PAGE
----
Research Writer Interview With Nita
About Writing, Learning, And Career
I was just about to go to sleep, in that half-awake, half-drowsy state; just sort of lying there, mulling over things, when I asked myself the question: "What do I think about writing academic papers?" I sat bolt upright in bed, dwelling on a half-forgotten incident that occurred years ago.
I was a mother of three small children, when I decided to go back to school to get a teaching credential. (I had no idea at the time, of the challenges, joys, hardships, and triumphs that would result from that innocent decision).
The little town I lived in boasted a tiny community college, housed in what had once been a private parochial school. There were only three classrooms, and a faculty of five teachers taught the full curriculum. I had one teacher, John Hopkins, for three subjects. Mr. Hopkins had already teased, cajoled, and threatened me through a speech class (which was the bain of my existence), and next was English Composition. In English Comp I, he taught me the intricacies of writing a term paper (my first experience in "academic writing").
Back then, computers were unknown. Research for college papers was conducted at the library, and notes were tediously penned on 4x5 index cards, with the text on one side of the card, and the reference on the other. Then the paper was typed up on a cranky old manual typewriter, and several drafts had to be presented before one was deemed by the teacher to be worthy of submission as the final paper.
The title of my paper was "Mentally Retarded Children Can be Taught." (A brave thesis to undertake in that era). I was determined to get a good grade on my first big paper. I followed all the teacher's instructions, duly filled out my index cards, and wrote several drafts. Finally, it was time to type up the paper. I fixed dinner, put the kids to bed, and was ready for the last step in the creation of my first "academic paper." I hauled out my old typewriter, began to type, and after a few words emerged, the paper went blank. I was out of ink!
I panicked. The paper was due early the next morning. It was 11:00 at night. I had no money and no car. Even if I had possessed those amenities, I certainly could not leave my children in the middle of the night, to go out and buy a ribbon for my typewriter. After some thought, I knew there was only one thing to do. I sat up all night working. I made lines on typing paper with a ruler, and sat up all night, painstakingly printing my 20-page term paper. I finally finished it at five in the morning. I was exhausted, but I got ready for school, greeted the babysitter, and somehow managed to wend my way into the classroom, term paper in hand. I captured my teacher before class and stammered out an explanation as to why to my paper was in its untyped state. Mr. Hopkins had not had his morning coffee yet. He grumped, grumbled and complained. Then he seemed to become aware of my disheveled and exhausted state. He grinned, patted me on the arm sympathetically, and said, "Don't worry." With those cryptic words, he went off to join his fellow faculty members for coffee in the teacher's lounge.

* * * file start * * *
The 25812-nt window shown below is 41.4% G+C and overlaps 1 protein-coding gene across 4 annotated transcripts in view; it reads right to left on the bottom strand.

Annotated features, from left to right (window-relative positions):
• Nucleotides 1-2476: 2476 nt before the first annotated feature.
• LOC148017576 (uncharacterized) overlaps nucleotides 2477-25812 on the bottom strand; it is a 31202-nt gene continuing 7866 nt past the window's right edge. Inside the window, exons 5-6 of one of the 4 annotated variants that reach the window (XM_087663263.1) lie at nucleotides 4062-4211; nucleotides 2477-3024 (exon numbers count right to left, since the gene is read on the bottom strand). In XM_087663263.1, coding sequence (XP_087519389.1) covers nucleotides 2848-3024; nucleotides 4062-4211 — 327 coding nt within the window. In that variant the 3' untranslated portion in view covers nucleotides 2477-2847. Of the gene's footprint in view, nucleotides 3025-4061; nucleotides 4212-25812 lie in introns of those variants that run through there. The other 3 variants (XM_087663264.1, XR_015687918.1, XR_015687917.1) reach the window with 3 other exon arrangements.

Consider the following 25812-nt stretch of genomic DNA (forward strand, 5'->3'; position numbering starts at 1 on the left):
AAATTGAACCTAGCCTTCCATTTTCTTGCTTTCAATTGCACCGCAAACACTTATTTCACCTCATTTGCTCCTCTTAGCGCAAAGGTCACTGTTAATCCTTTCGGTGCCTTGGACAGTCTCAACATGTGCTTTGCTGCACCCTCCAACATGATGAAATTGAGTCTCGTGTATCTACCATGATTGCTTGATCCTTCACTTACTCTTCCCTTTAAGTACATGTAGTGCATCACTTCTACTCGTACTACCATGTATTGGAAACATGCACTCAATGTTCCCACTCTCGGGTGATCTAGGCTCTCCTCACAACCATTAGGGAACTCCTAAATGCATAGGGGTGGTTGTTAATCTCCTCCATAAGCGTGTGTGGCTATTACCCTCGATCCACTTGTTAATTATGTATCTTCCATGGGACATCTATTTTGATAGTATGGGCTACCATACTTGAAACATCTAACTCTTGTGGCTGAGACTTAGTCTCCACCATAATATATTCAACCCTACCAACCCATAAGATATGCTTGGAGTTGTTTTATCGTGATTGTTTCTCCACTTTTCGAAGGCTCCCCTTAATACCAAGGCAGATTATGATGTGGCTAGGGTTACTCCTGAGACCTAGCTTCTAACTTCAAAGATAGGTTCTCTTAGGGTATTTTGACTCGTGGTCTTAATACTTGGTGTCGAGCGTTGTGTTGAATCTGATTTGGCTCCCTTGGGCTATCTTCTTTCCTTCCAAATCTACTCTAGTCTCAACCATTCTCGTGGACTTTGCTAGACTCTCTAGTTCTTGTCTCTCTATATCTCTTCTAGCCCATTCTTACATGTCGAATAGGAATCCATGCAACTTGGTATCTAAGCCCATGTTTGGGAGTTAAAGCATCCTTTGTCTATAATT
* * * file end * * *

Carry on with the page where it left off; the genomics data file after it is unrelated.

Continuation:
That morning in class, I was very tired. I kept drowsing off and forcing myself to wake up. Then suddenly, about 10:a.m. I simply fell asleep, right there in the front row, and began to snore. Suddenly, I teetered over and was about to fall out of my desk, and onto the floor, when in one chivalrous (but involuntary) gesture, Mr. Hopkins grabbed me and began trying to set me upright. (In spite of his bravado in the classroom, John Hopkins was a shy and single man, who was not known for his prowess with women).
About that time, the college administrator, Mr. Higgins entered the room with a group of visiting dignitaries. I will leave it to you to visualize the look on his face when he found his most tenured professor in his classroom with an armful of female student (although I assume that somehow everything must have gotten set to rights the next day, since the escapade was never again discussed, at least not within my hearing).
Mr. Hopkins did not return our term papers, but he did apprise each of us privately of our grade, and I was the happy owner of my first college earned "A."
After that harrowing but triumphant experience, Mr. Hopkins, a writer himself, ushered me happily through his Creative Writing Class. However, he soon began to climb up the academic ladder. When he became the assistant administrator of the college, he no longer taught classes.
When graduation day finally arrived, John Hopkins was there to hand out our diplomas. I climbed onto the stage with a two-week old baby in my arms and three shining little faces in the front row of the audience. As I turned to receive my diploma. John Hopkins grinned, and said, "I thought you might like to have your first academic paper back." I was surprised when he handed me, along with my diploma, that tattered term paper I had written almost three years before!
As usually happens, everyone went their own way after graduation and scattered to the four corners of the globe. I began writing seriously, not long after, and although I have not seen Mr. Hopkins since, I still receive an email from him now and then, when he sees some of my work in a magazine or on the Internet.
No matter how much I write in other genres, there will always be those certain, sudden moments that cause me to peel back the curtain, and reveal the memories of my first "academic paper."
Random writer: /writer-malcolm